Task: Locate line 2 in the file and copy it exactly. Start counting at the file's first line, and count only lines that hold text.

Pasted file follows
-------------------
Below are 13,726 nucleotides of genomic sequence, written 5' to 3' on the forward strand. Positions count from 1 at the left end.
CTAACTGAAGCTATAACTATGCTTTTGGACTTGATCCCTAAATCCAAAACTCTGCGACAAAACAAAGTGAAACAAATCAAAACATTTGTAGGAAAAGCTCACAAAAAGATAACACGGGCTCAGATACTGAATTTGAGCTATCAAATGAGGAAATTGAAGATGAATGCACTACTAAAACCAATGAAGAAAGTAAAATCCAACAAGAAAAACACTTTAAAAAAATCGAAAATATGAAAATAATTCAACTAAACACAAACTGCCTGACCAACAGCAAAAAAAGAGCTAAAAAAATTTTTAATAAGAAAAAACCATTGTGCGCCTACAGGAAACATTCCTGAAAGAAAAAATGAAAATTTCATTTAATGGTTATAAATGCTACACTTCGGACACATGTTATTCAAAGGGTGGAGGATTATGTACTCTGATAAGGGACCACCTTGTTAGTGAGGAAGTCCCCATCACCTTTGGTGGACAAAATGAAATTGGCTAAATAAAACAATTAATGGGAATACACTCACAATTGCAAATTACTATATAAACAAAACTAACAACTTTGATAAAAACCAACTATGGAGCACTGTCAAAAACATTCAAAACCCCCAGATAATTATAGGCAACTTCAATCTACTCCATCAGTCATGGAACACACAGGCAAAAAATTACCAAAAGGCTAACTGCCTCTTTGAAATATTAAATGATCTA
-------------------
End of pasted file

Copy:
CTAACTGAAGCTATAACTATGCTTTTGGACTTGATCCCTAAATCCAAAACTCTGCGACAAAACAAAGTGAAACAAATCAAAACATTTGTAGGAAAAGCTCACAAAAAGATAACACGGGCTCAGATACTGAATTTGAGCTATCAAATGAGGAAATTGAAGATGAATGCACTACTAAAACCAATGAAGAAAGTAAAATCCAACAAGAAAAACACTTTAAAAAAATCGAAAATATGAAAATAATTCAACTAAACACAAACTGCCTGACCAACAGCAAAAAAAGAGCTAAAAAAATTTTTAATAAGAAAAAACCATTGTGCGCCTACAGGAAACATTCCTGAAAGAAAAAATGAAAATTTCATTTAATGGTTATAAATGCTACACTTCGGACACATGTTATTCAAAGGGTGGAGGATTATGTACTCTGATAAGGGACCACCTTGTTAGTGAGGAAGTCCCCATCACCTTTGGTGGACAAAATGAAATTGGCTAAATAAAACAATTAATGGGAATACACTCACAATTGCAAATTACTATATAAACAAAACTAACAACTTTGATAAAAACCAACTATGGAGCACTGTCAAAAACATTCAAAACCCCCAGATAATTATAGGCAACTTCAATCTACTCCATCAGTCATGGAACACACAGGCAAAAAATTACCAAAAGGCTAACTGCCTCTTTGAAATATTAAATGATCTA